[via New Launches]
We’ve seen some really cool notebooks here at CES, but if you don’t have the cash to spend on a new system, one of these accessories should keep your system running with the big dogs.
APC Universal Laptop Battery
This slick, thin laptop battery not only doubles as a stand for your notebook, but can also juice it up for up to 8 hours. And it keeps track of the amount of time/power you have left via a tiny built-in LCD.
Kensington Wireless Keypad/Mouse Combo
Sometimes it’s the smallest things that make the biggest impact. Plug in this USB receiver and you’ll suddenly have a wireless mouse and numberpad.
Belkin N1 Wireless ExpressCard
Show your ExpressCard slot some love and upgrade to 802.11n at the same time.
Asus XG Station
Think of the XG Station as roids for your notebook’s video card. Plug it in and watch as those framerates jump through the roof. Future models will let you install/upgrade the video card inside the XG Station.
NEC and Takara Tomy’s Secret Fort Type-No1 laptop wins mad props for creativity and nothing for style. It’s basically an ordinary laptop disguised as a secret fort for that spy mission that’s taking place in that crazy head of yours. It comes with an emergency button, a “glitter” LED screen for flashing urgent messages, a CD-Rom that’ll give you secret fort-style wallpapers and icons to match the stickers you can put on the laptop’s body to make it look more serious–or ridiculous, depending on how you look at it.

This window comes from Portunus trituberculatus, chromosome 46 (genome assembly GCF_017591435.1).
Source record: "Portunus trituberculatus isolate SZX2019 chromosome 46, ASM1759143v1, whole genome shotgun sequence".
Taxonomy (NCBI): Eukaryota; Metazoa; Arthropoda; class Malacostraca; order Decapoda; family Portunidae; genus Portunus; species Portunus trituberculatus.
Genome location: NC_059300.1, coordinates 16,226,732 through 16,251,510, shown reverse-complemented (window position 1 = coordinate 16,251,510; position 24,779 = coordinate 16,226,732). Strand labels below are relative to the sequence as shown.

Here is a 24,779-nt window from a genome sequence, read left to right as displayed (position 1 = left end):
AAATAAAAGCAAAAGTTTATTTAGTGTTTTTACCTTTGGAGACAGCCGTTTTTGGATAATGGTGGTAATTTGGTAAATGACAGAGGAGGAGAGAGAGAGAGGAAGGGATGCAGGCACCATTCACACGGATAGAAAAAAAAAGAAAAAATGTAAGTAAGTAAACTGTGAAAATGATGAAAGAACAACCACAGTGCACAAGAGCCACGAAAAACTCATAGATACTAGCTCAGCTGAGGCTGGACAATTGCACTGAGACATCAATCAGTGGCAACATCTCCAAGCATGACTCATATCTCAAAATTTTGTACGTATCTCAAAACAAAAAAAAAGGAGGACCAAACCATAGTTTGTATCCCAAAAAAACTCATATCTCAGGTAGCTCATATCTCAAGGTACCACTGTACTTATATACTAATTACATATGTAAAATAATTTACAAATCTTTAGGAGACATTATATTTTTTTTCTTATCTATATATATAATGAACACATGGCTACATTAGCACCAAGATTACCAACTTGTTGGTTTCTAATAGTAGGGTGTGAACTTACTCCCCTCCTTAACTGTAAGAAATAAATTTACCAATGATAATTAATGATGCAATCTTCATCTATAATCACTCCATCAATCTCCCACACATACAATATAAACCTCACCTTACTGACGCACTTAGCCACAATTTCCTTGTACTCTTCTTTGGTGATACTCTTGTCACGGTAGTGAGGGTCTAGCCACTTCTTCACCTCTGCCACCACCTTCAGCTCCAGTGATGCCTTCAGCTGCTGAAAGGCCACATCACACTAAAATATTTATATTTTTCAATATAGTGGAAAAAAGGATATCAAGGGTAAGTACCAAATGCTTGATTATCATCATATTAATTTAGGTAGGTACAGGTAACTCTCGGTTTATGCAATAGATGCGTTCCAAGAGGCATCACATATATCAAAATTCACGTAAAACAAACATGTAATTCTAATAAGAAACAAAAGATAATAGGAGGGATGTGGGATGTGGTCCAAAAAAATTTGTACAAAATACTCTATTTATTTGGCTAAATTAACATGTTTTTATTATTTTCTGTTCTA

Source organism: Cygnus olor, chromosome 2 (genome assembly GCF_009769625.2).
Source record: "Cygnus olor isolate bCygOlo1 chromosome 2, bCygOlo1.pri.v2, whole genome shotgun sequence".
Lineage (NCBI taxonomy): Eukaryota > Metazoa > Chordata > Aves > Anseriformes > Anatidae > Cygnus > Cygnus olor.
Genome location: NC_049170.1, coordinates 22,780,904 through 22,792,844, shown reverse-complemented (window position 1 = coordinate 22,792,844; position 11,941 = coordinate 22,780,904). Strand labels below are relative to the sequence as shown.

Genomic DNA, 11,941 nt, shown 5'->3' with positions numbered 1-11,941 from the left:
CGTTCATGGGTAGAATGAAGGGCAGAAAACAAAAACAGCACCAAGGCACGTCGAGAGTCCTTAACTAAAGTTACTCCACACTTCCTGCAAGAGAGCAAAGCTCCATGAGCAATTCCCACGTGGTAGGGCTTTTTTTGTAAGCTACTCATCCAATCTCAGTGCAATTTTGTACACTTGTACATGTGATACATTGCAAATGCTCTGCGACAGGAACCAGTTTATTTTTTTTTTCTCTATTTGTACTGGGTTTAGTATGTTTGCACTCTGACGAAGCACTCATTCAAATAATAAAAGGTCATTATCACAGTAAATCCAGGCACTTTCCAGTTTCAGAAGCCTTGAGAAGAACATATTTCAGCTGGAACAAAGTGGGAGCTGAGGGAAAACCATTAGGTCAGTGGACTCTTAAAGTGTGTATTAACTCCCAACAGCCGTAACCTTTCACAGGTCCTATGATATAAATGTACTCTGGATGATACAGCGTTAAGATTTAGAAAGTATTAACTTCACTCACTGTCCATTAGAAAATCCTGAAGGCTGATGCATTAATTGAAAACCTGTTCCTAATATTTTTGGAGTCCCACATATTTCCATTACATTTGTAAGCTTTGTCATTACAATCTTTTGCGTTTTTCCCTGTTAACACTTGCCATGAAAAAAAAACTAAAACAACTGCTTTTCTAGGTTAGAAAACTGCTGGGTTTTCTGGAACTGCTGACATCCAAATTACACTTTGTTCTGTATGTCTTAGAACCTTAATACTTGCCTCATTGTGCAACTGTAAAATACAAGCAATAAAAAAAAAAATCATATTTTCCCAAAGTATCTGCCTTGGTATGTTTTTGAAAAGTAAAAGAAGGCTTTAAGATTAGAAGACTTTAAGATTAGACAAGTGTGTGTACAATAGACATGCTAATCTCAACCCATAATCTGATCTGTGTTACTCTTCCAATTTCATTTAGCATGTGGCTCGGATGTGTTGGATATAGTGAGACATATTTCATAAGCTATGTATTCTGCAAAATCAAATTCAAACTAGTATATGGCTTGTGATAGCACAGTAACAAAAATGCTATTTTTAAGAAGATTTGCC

NEC “Secret Fort” Laptop [TokyoMango]
It seems that there’s been a lot of confusion over what exactly IPTV on the Xbox 360 is bringing to the table, and moreover, what it’ll take to bring it to your table. So I sat down with Microsoft to get a demo and clear up a lot of the confusion that’s been going on since the initial announcement here at CES. First off, the service will be available to all 16 of its current IPTV customers, such as AT&T, by the end of the year, as it is essentially the same as the standard Microsoft IPTV software, it’s simply running on a 360. Both deploying the service AND the available content is up to the providers, however, and who will be rolling out the service is still to be determined. No one’s confirmed yet, in other words. Continued with a gallery and videos after the jump…
It’s ultimately available to any service provider that offers Microsoft IPTV now or in the future, though. Interestingly, one option service providers may explore in getting customers to buy into the IPTV program is to lease out the 360 like a cable box, or they can follow a cell phone model, where you buy a 360 from the service provider at a subsidized price bundled with IPTV. Or, if you already have a 360, you can download the software and go from there, though this obviously requires a hard drive.